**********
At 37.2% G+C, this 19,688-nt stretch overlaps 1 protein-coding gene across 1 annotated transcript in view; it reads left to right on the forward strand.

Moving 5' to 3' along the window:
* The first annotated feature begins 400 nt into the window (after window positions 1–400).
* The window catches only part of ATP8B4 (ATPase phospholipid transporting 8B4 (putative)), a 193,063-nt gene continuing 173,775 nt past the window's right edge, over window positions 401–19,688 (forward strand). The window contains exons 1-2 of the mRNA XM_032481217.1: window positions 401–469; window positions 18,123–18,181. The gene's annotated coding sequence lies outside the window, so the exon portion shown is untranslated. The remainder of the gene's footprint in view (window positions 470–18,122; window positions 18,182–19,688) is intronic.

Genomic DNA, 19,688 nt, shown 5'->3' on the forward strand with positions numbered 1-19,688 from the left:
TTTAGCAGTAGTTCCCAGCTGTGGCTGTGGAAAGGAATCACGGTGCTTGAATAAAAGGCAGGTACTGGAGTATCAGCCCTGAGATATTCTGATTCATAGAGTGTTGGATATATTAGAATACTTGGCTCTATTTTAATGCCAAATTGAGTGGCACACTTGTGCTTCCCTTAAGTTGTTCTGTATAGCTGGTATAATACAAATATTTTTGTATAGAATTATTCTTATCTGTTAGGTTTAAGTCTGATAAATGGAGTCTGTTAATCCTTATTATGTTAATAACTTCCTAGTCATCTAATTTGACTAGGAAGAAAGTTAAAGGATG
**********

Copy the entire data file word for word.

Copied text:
At 37.2% G+C, this 19,688-nt stretch overlaps 1 protein-coding gene across 1 annotated transcript in view; it reads left to right on the forward strand.

Moving 5' to 3' along the window:
* The first annotated feature begins 400 nt into the window (after window positions 1–400).
* The window catches only part of ATP8B4 (ATPase phospholipid transporting 8B4 (putative)), a 193,063-nt gene continuing 173,775 nt past the window's right edge, over window positions 401–19,688 (forward strand). The window contains exons 1-2 of the mRNA XM_032481217.1: window positions 401–469; window positions 18,123–18,181. The gene's annotated coding sequence lies outside the window, so the exon portion shown is untranslated. The remainder of the gene's footprint in view (window positions 470–18,122; window positions 18,182–19,688) is intronic.

Genomic DNA, 19,688 nt, shown 5'->3' on the forward strand with positions numbered 1-19,688 from the left:
TTTAGCAGTAGTTCCCAGCTGTGGCTGTGGAAAGGAATCACGGTGCTTGAATAAAAGGCAGGTACTGGAGTATCAGCCCTGAGATATTCTGATTCATAGAGTGTTGGATATATTAGAATACTTGGCTCTATTTTAATGCCAAATTGAGTGGCACACTTGTGCTTCCCTTAAGTTGTTCTGTATAGCTGGTATAATACAAATATTTTTGTATAGAATTATTCTTATCTGTTAGGTTTAAGTCTGATAAATGGAGTCTGTTAATCCTTATTATGTTAATAACTTCCTAGTCATCTAATTTGACTAGGAAGAAAGTTAAAGGATG